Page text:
How to Reformat an RCA Opal MP3 Player

Your RCA Opal MP3 Player is handy for listening to business audiobooks, music and recorded notes while at work or play. The device usually works fine but problems can occur over time, including freezing during music playback or unexpected shutoffs. Reformatting your RCA Opal MP3 Player’s hard drive can solve the problems. The formatting process erases all content and returns the device back to its original factory state. Once the process is started, you can’t stop or reverse it.

Connect your RCA Opal MP3 Player to your computer with the supplied USB cable. Your computer recognizes the device and opens a Windows Explorer window.

Right-click the player’s icon and click “Format.” Click the check box next to “Quick Format” to remove the check mark – you want to perform a full format and not a Quick Format.

Click the “Start” button to start the reformatting process. Windows' Format utility prompts you when the process is complete.

Leave your RCA Opal MP3 Player connected and click Start, then “All Programs” and “Windows Media Player” or “RCA easyRip” to transfer audio files to the device.



  • To back up your RCA Opal MP3 Player’s content before reformatting the device, connect the player to your computer and copy its files to your computer by dragging and dropping them into the “Music” folder within Windows Media Player or RCA easyRip, if the files are not already on the computer.
  • RCA easyRip automatically informs you when updated system software, known as firmware, is available for your RCA Opal MP3 Player. To check if an update is available after formatting your player, disconnect the player from your computer, reconnect the player and then open RCA easyRip. If RCA easyRip prompts you with a dialog box stating that a firmware update is available, follow the on-screen prompts to download and install the update.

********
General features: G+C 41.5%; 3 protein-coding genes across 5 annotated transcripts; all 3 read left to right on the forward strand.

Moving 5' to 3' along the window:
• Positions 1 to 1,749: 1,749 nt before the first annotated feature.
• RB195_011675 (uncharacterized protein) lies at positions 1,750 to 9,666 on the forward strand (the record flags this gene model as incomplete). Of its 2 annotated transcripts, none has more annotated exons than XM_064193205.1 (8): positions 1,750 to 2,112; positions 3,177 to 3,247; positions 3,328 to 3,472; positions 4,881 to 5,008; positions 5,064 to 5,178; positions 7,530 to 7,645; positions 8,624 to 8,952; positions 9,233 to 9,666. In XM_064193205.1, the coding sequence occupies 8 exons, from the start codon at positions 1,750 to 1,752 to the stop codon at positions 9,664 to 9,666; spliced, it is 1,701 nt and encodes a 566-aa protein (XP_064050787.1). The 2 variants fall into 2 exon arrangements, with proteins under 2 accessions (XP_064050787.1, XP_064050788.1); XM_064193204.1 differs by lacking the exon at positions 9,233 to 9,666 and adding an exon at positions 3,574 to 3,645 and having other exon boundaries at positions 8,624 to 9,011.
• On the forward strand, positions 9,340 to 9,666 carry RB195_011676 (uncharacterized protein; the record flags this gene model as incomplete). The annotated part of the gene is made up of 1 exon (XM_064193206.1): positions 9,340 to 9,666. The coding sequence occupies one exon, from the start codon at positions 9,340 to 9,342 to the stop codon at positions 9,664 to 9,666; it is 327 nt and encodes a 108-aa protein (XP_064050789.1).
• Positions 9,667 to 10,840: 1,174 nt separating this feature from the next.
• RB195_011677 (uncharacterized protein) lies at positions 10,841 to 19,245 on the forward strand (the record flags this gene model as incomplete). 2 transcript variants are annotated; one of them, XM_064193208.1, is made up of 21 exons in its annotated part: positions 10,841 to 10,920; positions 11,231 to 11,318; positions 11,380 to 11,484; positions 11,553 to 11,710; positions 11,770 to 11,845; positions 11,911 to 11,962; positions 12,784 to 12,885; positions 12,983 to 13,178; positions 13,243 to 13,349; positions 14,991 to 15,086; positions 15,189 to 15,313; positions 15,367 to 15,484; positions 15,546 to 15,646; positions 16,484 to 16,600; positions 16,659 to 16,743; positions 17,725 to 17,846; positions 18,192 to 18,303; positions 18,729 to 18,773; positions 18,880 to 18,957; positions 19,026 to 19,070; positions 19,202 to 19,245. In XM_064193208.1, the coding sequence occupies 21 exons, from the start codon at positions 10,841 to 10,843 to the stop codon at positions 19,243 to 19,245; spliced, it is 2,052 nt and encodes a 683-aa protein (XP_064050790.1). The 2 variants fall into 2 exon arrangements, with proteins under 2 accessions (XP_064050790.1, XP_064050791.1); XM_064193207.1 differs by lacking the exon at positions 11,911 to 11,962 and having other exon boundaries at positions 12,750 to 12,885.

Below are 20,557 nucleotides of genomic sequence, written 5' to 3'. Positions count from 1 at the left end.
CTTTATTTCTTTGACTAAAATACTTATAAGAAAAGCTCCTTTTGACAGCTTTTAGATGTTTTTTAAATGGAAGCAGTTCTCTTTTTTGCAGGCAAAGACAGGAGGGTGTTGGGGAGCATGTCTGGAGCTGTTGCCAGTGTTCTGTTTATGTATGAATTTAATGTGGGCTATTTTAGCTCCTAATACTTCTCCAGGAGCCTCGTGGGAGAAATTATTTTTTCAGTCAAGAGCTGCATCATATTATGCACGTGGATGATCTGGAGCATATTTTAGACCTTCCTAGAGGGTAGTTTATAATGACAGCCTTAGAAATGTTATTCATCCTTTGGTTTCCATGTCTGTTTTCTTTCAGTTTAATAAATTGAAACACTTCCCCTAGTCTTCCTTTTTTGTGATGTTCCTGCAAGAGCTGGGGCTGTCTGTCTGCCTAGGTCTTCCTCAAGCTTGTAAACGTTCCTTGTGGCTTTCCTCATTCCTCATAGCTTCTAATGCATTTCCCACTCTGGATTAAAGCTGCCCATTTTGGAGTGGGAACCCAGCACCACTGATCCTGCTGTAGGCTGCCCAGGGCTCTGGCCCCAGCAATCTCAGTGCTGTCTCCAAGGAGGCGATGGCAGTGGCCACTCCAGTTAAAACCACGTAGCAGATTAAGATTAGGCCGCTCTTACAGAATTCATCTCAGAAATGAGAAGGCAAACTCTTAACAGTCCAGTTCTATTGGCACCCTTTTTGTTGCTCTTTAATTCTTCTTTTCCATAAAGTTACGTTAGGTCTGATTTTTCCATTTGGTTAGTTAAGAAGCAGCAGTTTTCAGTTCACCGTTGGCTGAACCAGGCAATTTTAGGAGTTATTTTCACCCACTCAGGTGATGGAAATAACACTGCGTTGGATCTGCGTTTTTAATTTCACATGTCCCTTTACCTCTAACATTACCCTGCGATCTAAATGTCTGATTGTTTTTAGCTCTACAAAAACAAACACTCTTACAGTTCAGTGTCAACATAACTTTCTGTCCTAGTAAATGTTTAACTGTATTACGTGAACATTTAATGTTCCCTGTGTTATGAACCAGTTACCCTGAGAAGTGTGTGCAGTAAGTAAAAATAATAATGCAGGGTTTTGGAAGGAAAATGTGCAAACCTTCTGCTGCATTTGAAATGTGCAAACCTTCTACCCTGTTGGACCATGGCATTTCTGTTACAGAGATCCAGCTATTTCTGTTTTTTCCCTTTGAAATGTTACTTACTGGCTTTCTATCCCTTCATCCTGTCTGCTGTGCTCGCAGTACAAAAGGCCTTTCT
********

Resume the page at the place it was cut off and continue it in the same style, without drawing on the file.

Writer Bio

Nick Davis is a freelance writer specializing in technical, travel and entertainment articles. He holds a bachelor's degree in journalism from the University of Memphis and an associate degree in computer information systems from the State Technical Institute at Memphis. His work has appeared in "Elite Memphis" and "The Daily Helmsman" in Memphis, Tenn. He is currently living in Albuquerque, N.M.

Sours: https://smallbusiness.chron.com/reformat-rca-opal-mp3-player-56024.html

Mp3 player rca

RCA 4 GB MP3 Player with Built-in USB and Removable Sport Clip


Dimensions (Overall): 3.15 Inches (H) x .83 Inches (W) x 1.13 Inches (D)

Battery Charge Life: Up to 10 Hours

Electronics Condition: New

Electronics Features: FM Radio, Voice Recorder, Built-In Clip, LCD Display, Built-In Microphone

Includes: Instruction Manual

Connection Types: 3.5mm Jack, USB

File Formats Supported: WMA, MP3

Data storage capacity: 4 GB

Battery: 1 Lithium Ion, Required, Included

Warranty: 1 Year Limited Warranty. To obtain a copy of the manufacturer's or supplier's warranty for this item prior to purchasing the item, please call Target Guest Services at 1-800-591-3869

TCIN: 16185730

UPC: 044476120534

Item Number (DPCI): 008-04-0258

Origin: Made in the USA or Imported


This mp3 Player combines smarts with flexibility. Its sleek thumbdrive-style design makes this model simple and functional. It has 4GB memory which holds up to 1200 songs and comes with earbud headphones so you can instantly start listening right out of the box. The built-in rechargeable battery and removable sport clip are perfect for an active lifestyle. The integrated USB design also makes transferring files quick and easy. Included software makes it simpler than ever to manage your music.

Sours: https://www.target.com/p/rca-4-gb-mp3-player-with-built-in-usb-and-removable-sport-clip/-/A-16185730
RCA 16GB MP3 and Video Player with Stereo Earbuds

I asked - Why tell, Vetal smiled, I'll show those vidosik now. Seryoga took it off on the DVR and already threw it off for me. Vetalik handed me the phone. The camera captured almost the entire kitchen; the recorder was most likely put on the refrigerator upon leaving.